Sunday Reading Notes – Bayesian Optimization

For this week’s Sunday Reading Notes, I am switching topics towards bayesian computations and machine learning. This week’s paper  is ‘Practice Bayesian Optimization of Machine Learning Algorithms‘ by Jasper Snoek, Hugo Larochelle and Ryan Adams, and it appeared on NIPS 2012.

On the high level, Bayesian optimization is about fitting Gaussian Process(GP) regression on data currently observed about some black-box function $f$, and choosing the next point $x$ to get $f(x)$ with result of the GP regression. The premise of such a procedure is that the black-box function $f$ that we want to maximize is very expensive to evaluate. In this case, it make sense that we choose where to evaluate this function smartly based on current information. This is an interesting case for the exploration-exploitation trade-off.

When I first read the paper, I was asking myself: why do we need Bayesian optimization? How does it compare to other optimization methods we learned, for example Gradient Descent? Wouldn’t a grid search on the domain give a much better optimization result? I think to answer these questions, we have to keep remind ourselves that we are optimizing some black-box function, whose gradient is unknown. And what’s more, this function is very expensive to evaluate and we can not afford to perform a grid-search on it. As an example, think about tuning parameters for a neural network. Admittedly Bayesian optimization can be expensive as well, therefore we would choose to use Bayesian optimization over grid-search when all the integration and maximization involved in choosing $x_{n+1}$ is much less expensive then evaluating $f(x_{n+1}).$

We start with putting on GP prior on $f$ and assume each observation is some noisy realization of the true function value: $y_n \sim \mathcal{N}(f(x_n),\nu).$ The posterior distribution $f|\{x_n,y_n\},\theta$ is fully characterized by a predictive mean function $\nu(x; \{x_n,y_n\},\theta)$ and the predictive variance function $\sigma^2(x; \{x_n,y_n\},\theta)$for every $x$ on the domain of $f$: $x\sim \mathcal{N}(\mu(x;\{x_n,y_n\},\theta), \sigma^2(x;\{x_n,y_n\},\theta)$. For more details about Gaussian Process regression, you can read the book Gaussian Processes for Machine Learning by Rasmussen and Williams.

If the current best value is $x_{min} = \arg\min_{x_i}f(x_i)$, then for every $x$ on the domain, the probability of $f(x)$ smaller then $f(x_{min})$ is $\alpha_{PI}(x;\{x_n,y_n\},\theta) = \Phi(\gamma(x))$ where $\gamma(x) = \frac{f(x_{min} - \mu(x; \{x_n,y_n\},\theta)}{\sigma(x;\{x_n,y_n\},\theta)}$. In Bayesian optimization, we call this probability of improvement an acquisition function. There are other acquisition functions such as expectation of improvement (EI) and lower confidence bounds (LCB). We optimize the acquisition function to choose the next point $x_{n+1} \gets argmax \ \alpha_{PI}.$

The most interesting section in this paper is Section 3: practical considerations, where the authors goes through

1. choice of covariance function;
2. treatment of hyper-parameter;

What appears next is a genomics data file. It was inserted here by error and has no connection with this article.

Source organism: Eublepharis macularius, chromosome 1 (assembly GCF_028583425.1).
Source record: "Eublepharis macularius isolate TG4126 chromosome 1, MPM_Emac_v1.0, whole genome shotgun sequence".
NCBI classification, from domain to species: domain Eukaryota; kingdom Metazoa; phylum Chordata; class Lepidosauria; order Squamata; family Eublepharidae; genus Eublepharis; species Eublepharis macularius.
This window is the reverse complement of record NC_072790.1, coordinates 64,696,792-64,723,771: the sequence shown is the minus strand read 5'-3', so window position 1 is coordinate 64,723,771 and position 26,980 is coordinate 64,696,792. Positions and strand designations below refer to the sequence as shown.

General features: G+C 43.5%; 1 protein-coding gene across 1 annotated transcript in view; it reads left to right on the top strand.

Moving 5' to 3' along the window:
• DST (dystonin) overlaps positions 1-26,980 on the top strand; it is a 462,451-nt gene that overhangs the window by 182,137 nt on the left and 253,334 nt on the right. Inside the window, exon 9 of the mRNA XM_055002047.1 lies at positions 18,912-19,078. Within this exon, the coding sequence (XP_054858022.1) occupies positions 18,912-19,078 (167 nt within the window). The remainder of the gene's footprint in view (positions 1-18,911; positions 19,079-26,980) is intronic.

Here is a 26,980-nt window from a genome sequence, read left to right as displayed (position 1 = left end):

3. modeling cost;
4. parallelization.

The first two issues also appear in the GPML book. Basically in this paper the authors  recommend the Matern 5/2 kernel because it only assumes twice-twice-differentiabiltiy. The squared exponential  kernel is the default choice for GP regression, but its smoothness assumption is unrealistic more most machine learning algorithms.

For choosing hyper-parameters, we can choose hyper-parameters that maximize the marginal likelihood function. For a full Bayesian treatment, we have to marginalize over the hyper-parameters and work with the integrated acquisition function $\hat{\alpha}(x;\{x_n,y_n\}) = \int \alpha(x;\{x_n,y_n\},\theta) p(\theta|\{x_n,y_n\} d\theta.$ To approximate this integral, the authors used a slice-sampler with step-in and step-out procedure. The details of this slice-sampler is described in Slice sampling covariance hyperparameters of latent Gaussian models by Murray and Adams. There are some tricks like operating on a long MCMC chain so that we do not waste too many samples, but this could still be an expensive computation. However, the cost is justified by lower cost comparing to evaluating $f$:

As both opti- mization and Markov chain Monte Carlo are computationally dominated by the cubic cost of solving an N -dimensional linear system (and our function evaluations are assumed to be much more expen- sive anyway), the fully-Bayesian treatment is sensible and our empirical evaluations bear this out.

I have played with this algorithm myself on some simple functions like Brainin-Hoo function. I’d like to try how this function works on more complicated functions, like online LDA, Latent Structured SVM, and convolutional neural nets.

Lastly, to get some sense of how expensive the computations are, I want to show Figure 4 in the paper.

If we look at (4b) on the axis, the unit of time is days! In terms of Function evaluations, the Bayesian optimization algorithm dominates a random grid search from a very early stage. In (4a) GP EI MCMC, which uses the least parallelizations is the most efficient in terms of function evaluations, but when we look at (4b) it could take longer time (measured by days!).